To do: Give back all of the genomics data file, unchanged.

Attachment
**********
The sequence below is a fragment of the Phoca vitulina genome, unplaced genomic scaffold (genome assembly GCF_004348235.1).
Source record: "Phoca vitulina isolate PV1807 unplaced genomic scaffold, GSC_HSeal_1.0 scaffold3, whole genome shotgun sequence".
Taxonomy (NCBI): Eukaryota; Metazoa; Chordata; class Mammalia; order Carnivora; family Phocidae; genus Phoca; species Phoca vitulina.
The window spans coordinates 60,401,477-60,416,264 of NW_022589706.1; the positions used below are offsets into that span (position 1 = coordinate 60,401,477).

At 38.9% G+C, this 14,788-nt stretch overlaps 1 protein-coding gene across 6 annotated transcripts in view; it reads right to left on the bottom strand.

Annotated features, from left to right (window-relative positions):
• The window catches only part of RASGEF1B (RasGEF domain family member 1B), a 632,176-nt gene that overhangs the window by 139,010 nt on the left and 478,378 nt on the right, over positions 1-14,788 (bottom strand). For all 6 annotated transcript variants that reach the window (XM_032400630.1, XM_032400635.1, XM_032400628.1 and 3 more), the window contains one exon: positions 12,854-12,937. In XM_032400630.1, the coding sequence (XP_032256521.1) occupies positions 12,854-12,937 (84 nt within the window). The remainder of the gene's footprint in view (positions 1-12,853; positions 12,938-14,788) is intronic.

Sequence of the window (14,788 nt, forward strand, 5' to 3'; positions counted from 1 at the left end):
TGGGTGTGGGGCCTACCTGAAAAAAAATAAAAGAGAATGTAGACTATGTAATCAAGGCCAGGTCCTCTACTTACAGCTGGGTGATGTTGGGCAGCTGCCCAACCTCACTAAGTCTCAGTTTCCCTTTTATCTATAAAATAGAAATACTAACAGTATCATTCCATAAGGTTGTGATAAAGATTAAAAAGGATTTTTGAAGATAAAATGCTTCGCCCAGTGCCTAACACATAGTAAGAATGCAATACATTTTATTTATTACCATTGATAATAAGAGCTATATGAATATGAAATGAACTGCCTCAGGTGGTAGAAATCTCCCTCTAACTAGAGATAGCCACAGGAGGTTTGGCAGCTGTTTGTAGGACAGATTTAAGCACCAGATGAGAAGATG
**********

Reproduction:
The sequence below is a fragment of the Phoca vitulina genome, unplaced genomic scaffold (genome assembly GCF_004348235.1).
Source record: "Phoca vitulina isolate PV1807 unplaced genomic scaffold, GSC_HSeal_1.0 scaffold3, whole genome shotgun sequence".
Taxonomy (NCBI): Eukaryota; Metazoa; Chordata; class Mammalia; order Carnivora; family Phocidae; genus Phoca; species Phoca vitulina.
The window spans coordinates 60,401,477-60,416,264 of NW_022589706.1; the positions used below are offsets into that span (position 1 = coordinate 60,401,477).

At 38.9% G+C, this 14,788-nt stretch overlaps 1 protein-coding gene across 6 annotated transcripts in view; it reads right to left on the bottom strand.

Annotated features, from left to right (window-relative positions):
• The window catches only part of RASGEF1B (RasGEF domain family member 1B), a 632,176-nt gene that overhangs the window by 139,010 nt on the left and 478,378 nt on the right, over positions 1-14,788 (bottom strand). For all 6 annotated transcript variants that reach the window (XM_032400630.1, XM_032400635.1, XM_032400628.1 and 3 more), the window contains one exon: positions 12,854-12,937. In XM_032400630.1, the coding sequence (XP_032256521.1) occupies positions 12,854-12,937 (84 nt within the window). The remainder of the gene's footprint in view (positions 1-12,853; positions 12,938-14,788) is intronic.

Sequence of the window (14,788 nt, forward strand, 5' to 3'; positions counted from 1 at the left end):
TGGGTGTGGGGCCTACCTGAAAAAAAATAAAAGAGAATGTAGACTATGTAATCAAGGCCAGGTCCTCTACTTACAGCTGGGTGATGTTGGGCAGCTGCCCAACCTCACTAAGTCTCAGTTTCCCTTTTATCTATAAAATAGAAATACTAACAGTATCATTCCATAAGGTTGTGATAAAGATTAAAAAGGATTTTTGAAGATAAAATGCTTCGCCCAGTGCCTAACACATAGTAAGAATGCAATACATTTTATTTATTACCATTGATAATAAGAGCTATATGAATATGAAATGAACTGCCTCAGGTGGTAGAAATCTCCCTCTAACTAGAGATAGCCACAGGAGGTTTGGCAGCTGTTTGTAGGACAGATTTAAGCACCAGATGAGAAGATG